A New Hampshire Economic View of Los Angeles

I’m back in New Hampshire rebounding from an extended three month sublet stay in Los Angeles. There were several reasons for going, and one of them frankly was to escape for the first time in my 59 years a New England winter. Little did I realize that the northeast’s winter would be the warmest since Biblical times, but I enjoyed sunny Southern California nevertheless.

Given that I try to help people find meaningful and satisfying work I have a tendency to observe the local economy whenever I travel. I’m interested in several indicators like the number of open store fronts and office space available, how many houses and condos are for sale, local news reports regarding employment, and the overall demeanor of commercial street activity. Observing the economic goings-on of LA was then a natural. I’d like to share some of what I saw in this other corner of the country.

To begin it might be useful to mention what I expected to see of California coming from a state that certainly has experienced a tough downturn as of late, but that weathered the Recession better than many other states, including CA. I had heard about their 10%+ unemployment rate, high number of home foreclosures, elevated cost of living, multitudes of illegal immigrants, and the state government’s inability to fund many services. And then there is the whole Tinsel Town reputation the city has, replete with superficiality and inflated egos all vying for someone’s, no anyone’s, attention. I was expecting the city to be facing hard times. Were these negative preconceptions reinforced through observation? Not nearly as much as I thought they would be.

On the contrary, living on LA’s Westside I saw vitality, lots of economic activity, and surprisingly little homelessness. The place is abuzz. Now I was not in one of the more upscale sections, such as Brentwood, Westwood, or Marina Del Ray (Although I was within walking distance to the charming Culver City). What I saw in what passes for LA middle class was that most commercial and residential, buildings and the sidewalks connecting them were occupied by a mix of Mexicans, Pakistanis, Asians, African Americans, Middle Easterners, Indians, Central Americans, Jews, Muslims, transplanted Europeans, Christians, Hare Krishnas, Anglos, and others in a single non-segregated community. Business was being exchanged robustly within this population. Residentially, too, there was a high level of integration.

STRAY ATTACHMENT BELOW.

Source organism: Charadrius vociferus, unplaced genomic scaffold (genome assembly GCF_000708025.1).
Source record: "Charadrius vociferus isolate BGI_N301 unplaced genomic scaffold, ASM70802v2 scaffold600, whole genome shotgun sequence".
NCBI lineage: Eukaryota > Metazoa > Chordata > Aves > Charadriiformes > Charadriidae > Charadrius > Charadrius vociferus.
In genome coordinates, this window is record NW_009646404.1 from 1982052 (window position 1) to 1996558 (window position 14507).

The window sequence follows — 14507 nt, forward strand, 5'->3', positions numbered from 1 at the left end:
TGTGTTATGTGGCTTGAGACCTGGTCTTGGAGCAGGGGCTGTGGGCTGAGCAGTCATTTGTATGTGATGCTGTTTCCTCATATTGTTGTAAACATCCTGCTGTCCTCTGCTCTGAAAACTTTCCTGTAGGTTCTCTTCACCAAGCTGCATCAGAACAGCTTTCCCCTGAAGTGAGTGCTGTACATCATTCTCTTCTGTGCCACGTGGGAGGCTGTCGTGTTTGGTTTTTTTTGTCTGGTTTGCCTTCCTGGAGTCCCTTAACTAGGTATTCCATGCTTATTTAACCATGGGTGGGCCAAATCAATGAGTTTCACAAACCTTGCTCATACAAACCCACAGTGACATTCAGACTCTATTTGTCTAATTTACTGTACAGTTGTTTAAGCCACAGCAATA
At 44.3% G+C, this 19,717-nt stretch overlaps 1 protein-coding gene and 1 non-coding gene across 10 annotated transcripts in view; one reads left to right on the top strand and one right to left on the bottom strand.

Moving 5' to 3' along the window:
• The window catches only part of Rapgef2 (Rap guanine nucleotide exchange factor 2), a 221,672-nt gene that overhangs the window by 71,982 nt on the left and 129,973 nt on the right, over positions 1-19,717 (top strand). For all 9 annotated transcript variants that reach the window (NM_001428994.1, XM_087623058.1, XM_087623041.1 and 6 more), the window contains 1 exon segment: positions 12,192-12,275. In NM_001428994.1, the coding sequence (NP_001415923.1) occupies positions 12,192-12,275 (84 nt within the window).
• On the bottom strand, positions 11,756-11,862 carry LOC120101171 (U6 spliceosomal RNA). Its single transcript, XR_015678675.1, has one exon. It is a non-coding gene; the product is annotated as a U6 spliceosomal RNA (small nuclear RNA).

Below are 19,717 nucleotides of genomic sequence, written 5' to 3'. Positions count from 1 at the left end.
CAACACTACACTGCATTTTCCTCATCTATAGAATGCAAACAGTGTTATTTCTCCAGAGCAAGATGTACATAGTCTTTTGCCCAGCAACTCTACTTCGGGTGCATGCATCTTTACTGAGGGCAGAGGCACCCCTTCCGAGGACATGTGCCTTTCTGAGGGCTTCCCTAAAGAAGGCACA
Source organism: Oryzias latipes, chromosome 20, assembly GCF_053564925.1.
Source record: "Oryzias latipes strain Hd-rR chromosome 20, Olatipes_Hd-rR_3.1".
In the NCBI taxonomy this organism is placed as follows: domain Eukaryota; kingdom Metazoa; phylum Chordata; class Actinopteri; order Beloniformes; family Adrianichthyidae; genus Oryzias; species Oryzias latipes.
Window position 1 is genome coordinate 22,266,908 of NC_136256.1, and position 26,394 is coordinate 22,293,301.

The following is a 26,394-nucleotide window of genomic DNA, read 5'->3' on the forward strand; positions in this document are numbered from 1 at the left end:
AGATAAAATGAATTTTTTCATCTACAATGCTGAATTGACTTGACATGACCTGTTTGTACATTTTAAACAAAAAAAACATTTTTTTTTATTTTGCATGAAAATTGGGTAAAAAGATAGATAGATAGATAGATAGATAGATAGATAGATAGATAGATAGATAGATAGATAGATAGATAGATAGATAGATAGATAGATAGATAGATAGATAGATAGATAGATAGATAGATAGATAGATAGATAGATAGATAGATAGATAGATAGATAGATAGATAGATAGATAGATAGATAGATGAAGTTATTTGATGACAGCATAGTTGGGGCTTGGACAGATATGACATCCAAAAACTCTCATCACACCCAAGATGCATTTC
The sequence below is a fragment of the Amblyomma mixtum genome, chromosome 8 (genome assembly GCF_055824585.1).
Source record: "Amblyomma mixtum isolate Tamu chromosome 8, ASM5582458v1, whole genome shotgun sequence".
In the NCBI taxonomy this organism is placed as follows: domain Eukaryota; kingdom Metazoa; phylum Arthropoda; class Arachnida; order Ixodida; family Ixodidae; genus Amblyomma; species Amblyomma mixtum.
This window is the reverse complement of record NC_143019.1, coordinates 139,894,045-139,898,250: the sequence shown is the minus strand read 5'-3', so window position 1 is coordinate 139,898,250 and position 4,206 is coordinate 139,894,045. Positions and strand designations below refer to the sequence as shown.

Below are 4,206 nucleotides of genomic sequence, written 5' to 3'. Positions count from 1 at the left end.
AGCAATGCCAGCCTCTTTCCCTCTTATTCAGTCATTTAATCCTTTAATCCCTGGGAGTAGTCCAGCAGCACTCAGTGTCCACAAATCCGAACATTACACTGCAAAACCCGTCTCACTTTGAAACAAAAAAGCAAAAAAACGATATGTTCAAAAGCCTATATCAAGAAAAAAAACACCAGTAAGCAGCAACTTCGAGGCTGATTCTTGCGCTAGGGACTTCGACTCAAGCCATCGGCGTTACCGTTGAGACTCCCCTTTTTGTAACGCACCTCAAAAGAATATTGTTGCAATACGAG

The one sociological and economic phenomenon that is historic and still occurring to a large extent is the labor class being largely inhabited by Latinos. They are washing the cars, cleaning the buildings, maintaining the gardens, and doing the construction. But the strong family bonds I saw shared, the high quality of the work shown, and the ubiquitous Spanish language that rivals English in community usage demonstrates the growing power and influence of this group in the life of the city.

One could think that the second largest city in the country would have such a diversity of industry that no one would predominate over the others. It doesn’t take long to see, however that entertainment is king here. The movie, television, and music industries strongly support the economy, culture, and lifestyle of Los Angeles. From the large studios like Paramount and Sony to the small boutique editing shops that dot the cityscape production of what the world likes to see and hear is foundational to what makes this place tick. But it isn’t just the production of a commodity that defines the character of the city. It’s their ability to be creative and innovative that is so striking. LA attracts artists from around the world that form a vibrant creative arts scene. New ideas and ways of shaping the future abound. Hybrid concepts are everywhere. I saw what I believe to be America’s future alive today in Los Angeles.

One scene that captured LA life for me was a day in February when I was walking along a residential street and I heard the oncoming din of pop music pounding out of the windows of an approaching car. Expecting a teenager to be behind the wheel I found myself doing a double take at one of the neighborhood’s Islamic women wearing a burqa driving a Prius, and playing her contemporary music at top volume. I knew then that I wasn’t in New Hampshire anymore.

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